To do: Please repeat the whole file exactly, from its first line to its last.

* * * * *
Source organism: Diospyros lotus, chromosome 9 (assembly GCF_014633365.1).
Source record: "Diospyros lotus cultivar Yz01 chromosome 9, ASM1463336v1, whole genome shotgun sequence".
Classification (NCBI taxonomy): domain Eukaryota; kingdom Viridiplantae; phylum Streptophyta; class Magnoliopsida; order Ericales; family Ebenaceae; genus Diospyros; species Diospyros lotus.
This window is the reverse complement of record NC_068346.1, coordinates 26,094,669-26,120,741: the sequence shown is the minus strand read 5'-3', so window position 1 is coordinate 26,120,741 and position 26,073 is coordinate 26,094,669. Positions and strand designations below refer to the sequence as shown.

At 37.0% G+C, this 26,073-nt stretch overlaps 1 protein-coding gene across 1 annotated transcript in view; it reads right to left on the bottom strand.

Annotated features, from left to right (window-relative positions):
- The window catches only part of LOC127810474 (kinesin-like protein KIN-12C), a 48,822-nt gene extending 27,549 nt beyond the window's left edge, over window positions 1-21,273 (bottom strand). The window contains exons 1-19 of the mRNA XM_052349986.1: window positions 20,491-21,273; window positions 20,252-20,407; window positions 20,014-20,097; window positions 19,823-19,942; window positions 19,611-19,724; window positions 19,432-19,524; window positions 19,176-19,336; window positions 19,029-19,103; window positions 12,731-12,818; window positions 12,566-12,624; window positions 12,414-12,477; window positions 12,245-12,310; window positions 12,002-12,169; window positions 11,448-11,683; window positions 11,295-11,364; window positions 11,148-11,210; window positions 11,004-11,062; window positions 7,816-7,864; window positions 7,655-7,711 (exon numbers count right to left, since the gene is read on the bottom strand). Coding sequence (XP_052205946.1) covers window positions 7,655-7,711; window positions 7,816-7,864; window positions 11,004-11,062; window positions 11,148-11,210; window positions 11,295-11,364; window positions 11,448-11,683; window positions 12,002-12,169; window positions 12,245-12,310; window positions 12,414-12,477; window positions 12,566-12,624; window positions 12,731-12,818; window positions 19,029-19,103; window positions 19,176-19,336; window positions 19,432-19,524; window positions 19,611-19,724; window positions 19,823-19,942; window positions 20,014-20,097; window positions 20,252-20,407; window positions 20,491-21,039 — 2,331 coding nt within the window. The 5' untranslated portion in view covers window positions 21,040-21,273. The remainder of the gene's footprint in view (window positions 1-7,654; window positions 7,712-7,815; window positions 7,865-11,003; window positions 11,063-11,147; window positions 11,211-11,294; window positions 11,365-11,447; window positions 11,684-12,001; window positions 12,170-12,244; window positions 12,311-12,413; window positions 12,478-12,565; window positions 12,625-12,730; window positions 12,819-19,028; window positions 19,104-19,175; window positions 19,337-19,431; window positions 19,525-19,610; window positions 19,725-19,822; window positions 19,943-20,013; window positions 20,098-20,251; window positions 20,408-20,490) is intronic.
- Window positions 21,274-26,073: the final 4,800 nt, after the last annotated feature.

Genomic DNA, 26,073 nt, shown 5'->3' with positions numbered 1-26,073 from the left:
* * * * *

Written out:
Source organism: Diospyros lotus, chromosome 9 (assembly GCF_014633365.1).
Source record: "Diospyros lotus cultivar Yz01 chromosome 9, ASM1463336v1, whole genome shotgun sequence".
Classification (NCBI taxonomy): domain Eukaryota; kingdom Viridiplantae; phylum Streptophyta; class Magnoliopsida; order Ericales; family Ebenaceae; genus Diospyros; species Diospyros lotus.
This window is the reverse complement of record NC_068346.1, coordinates 26,094,669-26,120,741: the sequence shown is the minus strand read 5'-3', so window position 1 is coordinate 26,120,741 and position 26,073 is coordinate 26,094,669. Positions and strand designations below refer to the sequence as shown.

At 37.0% G+C, this 26,073-nt stretch overlaps 1 protein-coding gene across 1 annotated transcript in view; it reads right to left on the bottom strand.

Annotated features, from left to right (window-relative positions):
- The window catches only part of LOC127810474 (kinesin-like protein KIN-12C), a 48,822-nt gene extending 27,549 nt beyond the window's left edge, over window positions 1-21,273 (bottom strand). The window contains exons 1-19 of the mRNA XM_052349986.1: window positions 20,491-21,273; window positions 20,252-20,407; window positions 20,014-20,097; window positions 19,823-19,942; window positions 19,611-19,724; window positions 19,432-19,524; window positions 19,176-19,336; window positions 19,029-19,103; window positions 12,731-12,818; window positions 12,566-12,624; window positions 12,414-12,477; window positions 12,245-12,310; window positions 12,002-12,169; window positions 11,448-11,683; window positions 11,295-11,364; window positions 11,148-11,210; window positions 11,004-11,062; window positions 7,816-7,864; window positions 7,655-7,711 (exon numbers count right to left, since the gene is read on the bottom strand). Coding sequence (XP_052205946.1) covers window positions 7,655-7,711; window positions 7,816-7,864; window positions 11,004-11,062; window positions 11,148-11,210; window positions 11,295-11,364; window positions 11,448-11,683; window positions 12,002-12,169; window positions 12,245-12,310; window positions 12,414-12,477; window positions 12,566-12,624; window positions 12,731-12,818; window positions 19,029-19,103; window positions 19,176-19,336; window positions 19,432-19,524; window positions 19,611-19,724; window positions 19,823-19,942; window positions 20,014-20,097; window positions 20,252-20,407; window positions 20,491-21,039 — 2,331 coding nt within the window. The 5' untranslated portion in view covers window positions 21,040-21,273. The remainder of the gene's footprint in view (window positions 1-7,654; window positions 7,712-7,815; window positions 7,865-11,003; window positions 11,063-11,147; window positions 11,211-11,294; window positions 11,365-11,447; window positions 11,684-12,001; window positions 12,170-12,244; window positions 12,311-12,413; window positions 12,478-12,565; window positions 12,625-12,730; window positions 12,819-19,028; window positions 19,104-19,175; window positions 19,337-19,431; window positions 19,525-19,610; window positions 19,725-19,822; window positions 19,943-20,013; window positions 20,098-20,251; window positions 20,408-20,490) is intronic.
- Window positions 21,274-26,073: the final 4,800 nt, after the last annotated feature.

Genomic DNA, 26,073 nt, shown 5'->3' with positions numbered 1-26,073 from the left: